Knowing the proper ball position for each club
The ball position will change depending on the type of club being used. This means if you attempt to play a certain hole and you use a certain driver to play, you will need to consider how the ball is placed on the ground. When the ball is positioned is crucial to getting great results after striking the ball. This means golfers will need to understand what elements will help the ball travel on the path it needs toward its intended target. The following points provide detailed information on how to set up your ball position.
- Find diagrams to show you how to set ball position. You can find such ideas online or through reputable golf publications. It is important to find a good illustration to help you understand differences. There are also video tutorials online with brief insight on how to differentiate each set up position.
- The ball position for your club will vary depending on distance. For instance, a way to help you remember position is to consider four ways you can position the ball. Since a driver can hit a ball the furthest across the grass the ball would be positioned furthest away from the tip of your leading foot. A 3 iron may be next, then a 7 iron and finally a sand wedge. Each position will be lesser than the one before it. Your stance will also help you determine how to place the ball for the club you are using.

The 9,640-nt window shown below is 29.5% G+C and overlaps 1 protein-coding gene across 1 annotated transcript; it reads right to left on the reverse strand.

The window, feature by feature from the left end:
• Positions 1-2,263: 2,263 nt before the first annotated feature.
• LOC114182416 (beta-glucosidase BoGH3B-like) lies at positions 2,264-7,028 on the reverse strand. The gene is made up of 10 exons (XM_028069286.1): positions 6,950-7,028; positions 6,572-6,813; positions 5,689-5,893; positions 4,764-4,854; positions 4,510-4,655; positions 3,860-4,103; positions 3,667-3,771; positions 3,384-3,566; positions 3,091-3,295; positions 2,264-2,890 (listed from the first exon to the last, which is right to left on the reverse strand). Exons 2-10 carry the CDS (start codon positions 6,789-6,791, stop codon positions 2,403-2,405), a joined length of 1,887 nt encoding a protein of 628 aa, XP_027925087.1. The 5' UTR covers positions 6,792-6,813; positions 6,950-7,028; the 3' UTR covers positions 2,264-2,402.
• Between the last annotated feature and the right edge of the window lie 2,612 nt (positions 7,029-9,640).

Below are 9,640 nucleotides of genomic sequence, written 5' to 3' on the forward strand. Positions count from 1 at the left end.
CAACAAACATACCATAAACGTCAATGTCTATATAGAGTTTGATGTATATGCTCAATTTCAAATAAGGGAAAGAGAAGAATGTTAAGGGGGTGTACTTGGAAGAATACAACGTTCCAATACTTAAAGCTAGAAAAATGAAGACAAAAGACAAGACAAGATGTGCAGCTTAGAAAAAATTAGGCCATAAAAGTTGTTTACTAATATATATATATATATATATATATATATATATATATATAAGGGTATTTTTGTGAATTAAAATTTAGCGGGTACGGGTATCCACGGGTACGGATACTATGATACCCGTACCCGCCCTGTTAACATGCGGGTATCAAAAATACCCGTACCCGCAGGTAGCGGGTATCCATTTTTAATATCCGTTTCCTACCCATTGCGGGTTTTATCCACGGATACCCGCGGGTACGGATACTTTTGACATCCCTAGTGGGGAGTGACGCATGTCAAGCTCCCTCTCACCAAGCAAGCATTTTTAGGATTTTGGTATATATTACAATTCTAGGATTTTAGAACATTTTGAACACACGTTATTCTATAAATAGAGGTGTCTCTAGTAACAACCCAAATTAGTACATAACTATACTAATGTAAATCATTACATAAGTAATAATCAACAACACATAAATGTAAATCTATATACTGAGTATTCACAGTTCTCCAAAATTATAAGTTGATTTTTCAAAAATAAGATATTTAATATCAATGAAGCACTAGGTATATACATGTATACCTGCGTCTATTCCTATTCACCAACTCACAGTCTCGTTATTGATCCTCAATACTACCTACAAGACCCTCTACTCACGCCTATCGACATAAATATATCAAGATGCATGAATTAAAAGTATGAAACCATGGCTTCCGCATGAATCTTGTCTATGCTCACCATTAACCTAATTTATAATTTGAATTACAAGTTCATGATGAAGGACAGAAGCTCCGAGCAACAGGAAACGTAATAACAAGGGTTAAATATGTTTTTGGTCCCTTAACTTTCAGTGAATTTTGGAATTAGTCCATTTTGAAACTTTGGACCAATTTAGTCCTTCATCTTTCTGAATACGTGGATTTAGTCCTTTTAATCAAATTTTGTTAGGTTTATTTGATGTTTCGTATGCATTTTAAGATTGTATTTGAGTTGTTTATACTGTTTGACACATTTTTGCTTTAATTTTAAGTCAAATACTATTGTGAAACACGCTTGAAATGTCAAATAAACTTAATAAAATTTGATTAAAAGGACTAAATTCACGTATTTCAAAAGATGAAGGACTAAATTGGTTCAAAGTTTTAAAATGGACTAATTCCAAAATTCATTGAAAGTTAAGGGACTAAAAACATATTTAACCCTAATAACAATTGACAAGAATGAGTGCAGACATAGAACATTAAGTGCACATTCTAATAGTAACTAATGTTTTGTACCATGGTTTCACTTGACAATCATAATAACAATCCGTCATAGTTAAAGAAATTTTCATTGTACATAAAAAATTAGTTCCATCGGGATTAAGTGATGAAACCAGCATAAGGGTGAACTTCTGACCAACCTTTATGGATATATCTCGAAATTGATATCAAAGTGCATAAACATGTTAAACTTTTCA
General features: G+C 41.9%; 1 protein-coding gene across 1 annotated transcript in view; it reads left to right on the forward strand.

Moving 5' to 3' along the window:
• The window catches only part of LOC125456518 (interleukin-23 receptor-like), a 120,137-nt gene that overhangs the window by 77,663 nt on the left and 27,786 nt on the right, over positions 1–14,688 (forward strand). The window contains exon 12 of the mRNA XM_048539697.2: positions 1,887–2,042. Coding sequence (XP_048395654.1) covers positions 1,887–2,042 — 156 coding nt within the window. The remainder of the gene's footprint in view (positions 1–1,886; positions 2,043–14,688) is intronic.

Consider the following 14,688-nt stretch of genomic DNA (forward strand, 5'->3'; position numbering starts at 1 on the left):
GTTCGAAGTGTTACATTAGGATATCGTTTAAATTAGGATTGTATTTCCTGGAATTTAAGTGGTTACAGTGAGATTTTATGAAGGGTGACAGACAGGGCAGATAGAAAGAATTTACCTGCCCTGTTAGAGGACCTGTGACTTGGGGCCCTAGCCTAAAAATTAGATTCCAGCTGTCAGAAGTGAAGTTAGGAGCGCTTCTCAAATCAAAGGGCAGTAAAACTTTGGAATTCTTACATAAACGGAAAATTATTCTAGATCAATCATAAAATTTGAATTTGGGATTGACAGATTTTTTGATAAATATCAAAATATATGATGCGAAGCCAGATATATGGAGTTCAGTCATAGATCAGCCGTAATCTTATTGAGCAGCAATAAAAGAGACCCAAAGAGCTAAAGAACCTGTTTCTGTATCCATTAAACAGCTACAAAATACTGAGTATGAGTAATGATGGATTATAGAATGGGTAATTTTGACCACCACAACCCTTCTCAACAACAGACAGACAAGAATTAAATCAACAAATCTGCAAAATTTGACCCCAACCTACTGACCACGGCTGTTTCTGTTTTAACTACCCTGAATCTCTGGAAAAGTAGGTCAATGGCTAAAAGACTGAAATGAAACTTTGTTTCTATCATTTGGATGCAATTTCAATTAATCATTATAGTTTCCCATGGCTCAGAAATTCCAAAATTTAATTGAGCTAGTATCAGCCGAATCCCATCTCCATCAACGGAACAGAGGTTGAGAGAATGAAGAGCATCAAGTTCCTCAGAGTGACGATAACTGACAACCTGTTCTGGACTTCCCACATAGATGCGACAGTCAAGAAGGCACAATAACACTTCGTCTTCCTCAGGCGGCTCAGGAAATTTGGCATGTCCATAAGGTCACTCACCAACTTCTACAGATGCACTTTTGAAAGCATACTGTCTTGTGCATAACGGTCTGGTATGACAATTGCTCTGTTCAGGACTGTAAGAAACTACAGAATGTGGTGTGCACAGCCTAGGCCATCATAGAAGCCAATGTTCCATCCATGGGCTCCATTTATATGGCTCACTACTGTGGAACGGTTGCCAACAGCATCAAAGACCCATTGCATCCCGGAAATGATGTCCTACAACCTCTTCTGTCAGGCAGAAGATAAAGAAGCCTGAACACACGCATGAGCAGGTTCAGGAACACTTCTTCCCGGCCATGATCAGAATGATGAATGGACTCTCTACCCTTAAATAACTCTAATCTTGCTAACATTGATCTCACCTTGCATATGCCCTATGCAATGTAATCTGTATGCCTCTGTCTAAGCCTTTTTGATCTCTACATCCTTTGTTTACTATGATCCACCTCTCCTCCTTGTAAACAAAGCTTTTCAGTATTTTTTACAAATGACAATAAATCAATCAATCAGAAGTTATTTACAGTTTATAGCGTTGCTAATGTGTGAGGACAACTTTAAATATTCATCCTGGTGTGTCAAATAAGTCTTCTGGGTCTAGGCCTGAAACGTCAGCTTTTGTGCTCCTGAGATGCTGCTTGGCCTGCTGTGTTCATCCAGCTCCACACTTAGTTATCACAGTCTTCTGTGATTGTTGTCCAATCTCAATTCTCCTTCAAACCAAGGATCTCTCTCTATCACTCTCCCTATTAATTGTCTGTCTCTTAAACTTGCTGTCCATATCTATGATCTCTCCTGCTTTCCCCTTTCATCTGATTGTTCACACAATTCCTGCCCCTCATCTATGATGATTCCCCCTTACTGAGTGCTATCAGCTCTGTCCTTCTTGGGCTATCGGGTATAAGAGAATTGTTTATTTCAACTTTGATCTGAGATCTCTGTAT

- You can do this exercise with a club. Take a club and lay it on the ground from left to right. You can place the ball at roughly a half an inch from your front foot (if you are left handed this would be your right foot). So if you have a 7 iron club it would be played about two inches from the center near the front foot. The driver, or your longest club, would be played from the inside of your front. Some golfers may play with this club off of their other foot instead.
- Think about the length of each club. This will affect the distance you place the ball. The shorter the club the shorter the distance you will be from the ball. You will be closer to the ball as the length of your club gets shorter.